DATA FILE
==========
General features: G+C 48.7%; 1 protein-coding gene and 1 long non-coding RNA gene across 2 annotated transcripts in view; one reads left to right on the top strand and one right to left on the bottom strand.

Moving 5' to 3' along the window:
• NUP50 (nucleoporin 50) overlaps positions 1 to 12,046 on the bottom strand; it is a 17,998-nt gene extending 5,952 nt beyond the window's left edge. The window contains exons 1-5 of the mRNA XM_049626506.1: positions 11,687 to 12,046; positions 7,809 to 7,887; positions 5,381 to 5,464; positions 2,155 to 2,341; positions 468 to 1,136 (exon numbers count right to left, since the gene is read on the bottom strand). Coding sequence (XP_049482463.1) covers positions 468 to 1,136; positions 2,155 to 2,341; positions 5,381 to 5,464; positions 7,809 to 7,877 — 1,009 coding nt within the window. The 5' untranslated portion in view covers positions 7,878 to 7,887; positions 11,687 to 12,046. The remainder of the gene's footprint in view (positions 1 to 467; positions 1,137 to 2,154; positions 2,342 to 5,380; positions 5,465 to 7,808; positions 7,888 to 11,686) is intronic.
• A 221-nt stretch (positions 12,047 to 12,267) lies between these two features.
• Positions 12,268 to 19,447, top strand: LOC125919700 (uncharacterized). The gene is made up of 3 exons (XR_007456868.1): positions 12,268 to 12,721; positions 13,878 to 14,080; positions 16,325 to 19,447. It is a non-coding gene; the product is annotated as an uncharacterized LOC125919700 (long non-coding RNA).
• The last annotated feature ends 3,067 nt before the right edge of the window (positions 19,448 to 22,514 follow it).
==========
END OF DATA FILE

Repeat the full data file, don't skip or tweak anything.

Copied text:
General features: G+C 48.7%; 1 protein-coding gene and 1 long non-coding RNA gene across 2 annotated transcripts in view; one reads left to right on the top strand and one right to left on the bottom strand.

Moving 5' to 3' along the window:
• NUP50 (nucleoporin 50) overlaps positions 1 to 12,046 on the bottom strand; it is a 17,998-nt gene extending 5,952 nt beyond the window's left edge. The window contains exons 1-5 of the mRNA XM_049626506.1: positions 11,687 to 12,046; positions 7,809 to 7,887; positions 5,381 to 5,464; positions 2,155 to 2,341; positions 468 to 1,136 (exon numbers count right to left, since the gene is read on the bottom strand). Coding sequence (XP_049482463.1) covers positions 468 to 1,136; positions 2,155 to 2,341; positions 5,381 to 5,464; positions 7,809 to 7,877 — 1,009 coding nt within the window. The 5' untranslated portion in view covers positions 7,878 to 7,887; positions 11,687 to 12,046. The remainder of the gene's footprint in view (positions 1 to 467; positions 1,137 to 2,154; positions 2,342 to 5,380; positions 5,465 to 7,808; positions 7,888 to 11,686) is intronic.
• A 221-nt stretch (positions 12,047 to 12,267) lies between these two features.
• Positions 12,268 to 19,447, top strand: LOC125919700 (uncharacterized). The gene is made up of 3 exons (XR_007456868.1): positions 12,268 to 12,721; positions 13,878 to 14,080; positions 16,325 to 19,447. It is a non-coding gene; the product is annotated as an uncharacterized LOC125919700 (long non-coding RNA).
• The last annotated feature ends 3,067 nt before the right edge of the window (positions 19,448 to 22,514 follow it).